Agroisolab utilises SIRA to effectively test the origin of ivory and help prevent poaching.
WWF has estimated that the number of African elephants killed every year for ivory is around 20,000 and increasing. This level of poaching has led to the elephant population experiencing unstable levels of poaching.
Because of the high restrictions and illegality with obtaining, selling and importing ivory, a great majority must be smuggled into a country. When ivory is found in these situations, it is very difficult to determine the point of origin, and therefore, which regions are affected. This is where SIRA comes into play.
Agroisolab works alongside WWF and other organisations in using SIRA as a verified tool to help determine the source of ivory. New research has recently found a method to locate the source even without a declared origin – an important step in locating and stopping ivory poaching in vulnerable areas. The speed in which an area can be targeted as high-risk is refined through this method, reducing potential losses.
The German Federal Ministry for the Environment, Nature Conservation, Building and Nuclear Safety, University of Regensburg, Goethe-Institut Hamburg, WWF, BFN (Germany) and Agroisolab teamed up to create an online tool for estimating the origin of ivory using stable isotope ratios.
The Ivory ID project was funded by the German Federal Agency for Nature Conservation (BfN) in 2010 and allows users to insert isotope signatures of ivory into the online database and view the origin. It also allows for age determination of the ivory through carbon ratios, allowing for the verification of legality of the ivory (worked ivory harvested before 1947 is considered antique and legal to trade).
Stable isotope analysis measures carbon, nitrogen, hydrogen, oxygen and sulphur isotopes. These elements occur as two or more isotopic forms, and the ratios of these forms is the basis of SIRA authentication. At our accredited SIRA lab in Jülich, Germany, the ivory sample is prepared and tested in accordance with laboratory standards.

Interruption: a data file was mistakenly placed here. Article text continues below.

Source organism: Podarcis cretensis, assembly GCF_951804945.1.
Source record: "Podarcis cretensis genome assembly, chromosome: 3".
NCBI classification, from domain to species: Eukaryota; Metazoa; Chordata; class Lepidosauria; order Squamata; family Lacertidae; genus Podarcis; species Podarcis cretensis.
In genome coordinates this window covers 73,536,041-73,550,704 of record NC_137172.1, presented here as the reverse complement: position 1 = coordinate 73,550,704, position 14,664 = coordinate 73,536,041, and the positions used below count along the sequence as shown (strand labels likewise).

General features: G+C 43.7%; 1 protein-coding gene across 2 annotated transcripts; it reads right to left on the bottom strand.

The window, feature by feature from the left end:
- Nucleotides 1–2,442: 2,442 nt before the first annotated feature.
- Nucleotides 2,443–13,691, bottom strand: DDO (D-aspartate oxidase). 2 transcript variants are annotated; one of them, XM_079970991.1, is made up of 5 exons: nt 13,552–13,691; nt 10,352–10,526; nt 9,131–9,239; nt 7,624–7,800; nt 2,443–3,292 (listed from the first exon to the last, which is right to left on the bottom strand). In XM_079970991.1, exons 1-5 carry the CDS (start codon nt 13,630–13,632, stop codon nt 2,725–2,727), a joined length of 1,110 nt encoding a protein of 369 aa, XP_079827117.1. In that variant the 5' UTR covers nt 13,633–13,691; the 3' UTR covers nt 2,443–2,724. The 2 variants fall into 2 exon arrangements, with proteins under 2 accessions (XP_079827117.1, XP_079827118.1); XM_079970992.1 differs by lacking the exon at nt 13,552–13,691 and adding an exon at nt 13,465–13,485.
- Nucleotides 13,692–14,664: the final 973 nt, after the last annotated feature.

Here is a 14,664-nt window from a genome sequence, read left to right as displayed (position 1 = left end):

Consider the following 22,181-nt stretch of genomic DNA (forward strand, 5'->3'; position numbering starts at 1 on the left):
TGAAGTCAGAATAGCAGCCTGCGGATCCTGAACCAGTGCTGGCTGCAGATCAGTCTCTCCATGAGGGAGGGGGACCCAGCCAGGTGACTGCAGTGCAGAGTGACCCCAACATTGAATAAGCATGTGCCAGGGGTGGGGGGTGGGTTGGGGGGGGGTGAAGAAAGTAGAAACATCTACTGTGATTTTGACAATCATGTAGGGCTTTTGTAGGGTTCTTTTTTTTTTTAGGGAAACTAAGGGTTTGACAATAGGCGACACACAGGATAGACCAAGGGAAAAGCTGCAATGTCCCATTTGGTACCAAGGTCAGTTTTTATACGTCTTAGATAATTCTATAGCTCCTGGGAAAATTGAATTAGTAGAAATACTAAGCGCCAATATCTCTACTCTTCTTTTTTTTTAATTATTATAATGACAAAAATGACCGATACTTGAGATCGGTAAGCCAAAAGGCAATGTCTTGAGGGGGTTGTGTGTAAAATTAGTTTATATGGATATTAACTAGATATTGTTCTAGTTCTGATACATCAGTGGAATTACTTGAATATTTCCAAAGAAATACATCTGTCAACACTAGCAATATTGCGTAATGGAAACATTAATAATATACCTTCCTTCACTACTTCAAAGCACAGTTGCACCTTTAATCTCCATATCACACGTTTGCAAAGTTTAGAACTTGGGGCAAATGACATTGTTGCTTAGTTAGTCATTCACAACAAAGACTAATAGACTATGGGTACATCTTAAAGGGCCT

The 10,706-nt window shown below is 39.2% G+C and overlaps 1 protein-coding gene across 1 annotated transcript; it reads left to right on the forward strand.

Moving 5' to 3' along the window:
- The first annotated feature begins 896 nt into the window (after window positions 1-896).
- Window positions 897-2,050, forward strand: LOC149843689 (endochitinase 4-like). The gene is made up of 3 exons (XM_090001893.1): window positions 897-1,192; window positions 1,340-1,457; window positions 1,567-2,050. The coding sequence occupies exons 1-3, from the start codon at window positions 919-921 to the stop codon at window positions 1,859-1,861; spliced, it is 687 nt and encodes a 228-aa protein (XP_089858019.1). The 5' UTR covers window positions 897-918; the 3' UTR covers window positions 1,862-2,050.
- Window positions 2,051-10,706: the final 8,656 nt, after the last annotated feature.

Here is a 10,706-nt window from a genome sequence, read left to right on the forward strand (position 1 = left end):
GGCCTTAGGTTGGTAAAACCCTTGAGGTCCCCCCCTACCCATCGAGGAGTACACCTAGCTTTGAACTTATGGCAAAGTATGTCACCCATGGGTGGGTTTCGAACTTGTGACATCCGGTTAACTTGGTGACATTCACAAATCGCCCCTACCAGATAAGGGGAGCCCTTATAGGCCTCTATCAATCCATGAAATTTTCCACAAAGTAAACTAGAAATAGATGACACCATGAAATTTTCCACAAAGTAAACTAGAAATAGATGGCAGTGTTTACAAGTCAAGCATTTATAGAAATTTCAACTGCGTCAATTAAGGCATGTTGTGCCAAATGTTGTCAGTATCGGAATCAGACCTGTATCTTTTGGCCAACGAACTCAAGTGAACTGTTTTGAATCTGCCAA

As with other isotope origin tests, stable isotopes are location-specific, and when compared against established reference databases and samples, can be used to find out where the sample of ivory came from.
Image: d34S elephant ivory isoscape for Africa constructed with ordinary Kriging based on mean values per site. Ziegler, S., Merker, S., Streit, B., Boner, M., Jacob, D.E. Towards understanding isotope variability in elephant ivory to establish isotopic profiling and source-area determination. Biological Conservation 197 (2016) 154–163
How are samples taken?
In the case of whole elephant tusks, a sample is taken from the end of the tusk that is the most recently formed in order to acquire a sample that presents the most accurate representation of isotopic signatures.
Samples are measured against the reference database (consisting of over 300 reference sites in Africa and Asia, with over 700 reference samples to test against) to find the area the elephant has roamed and where it was most likely to have been killed, and in doing so, highlight areas that are in need of more protection.
Confirmation as to the age of the ivory is also sometimes necessary in cases of worked ivory, due to the legal issues surrounding pre-ban pieces. If you would like to discuss any aspect of ivory testing, please contact us for further information.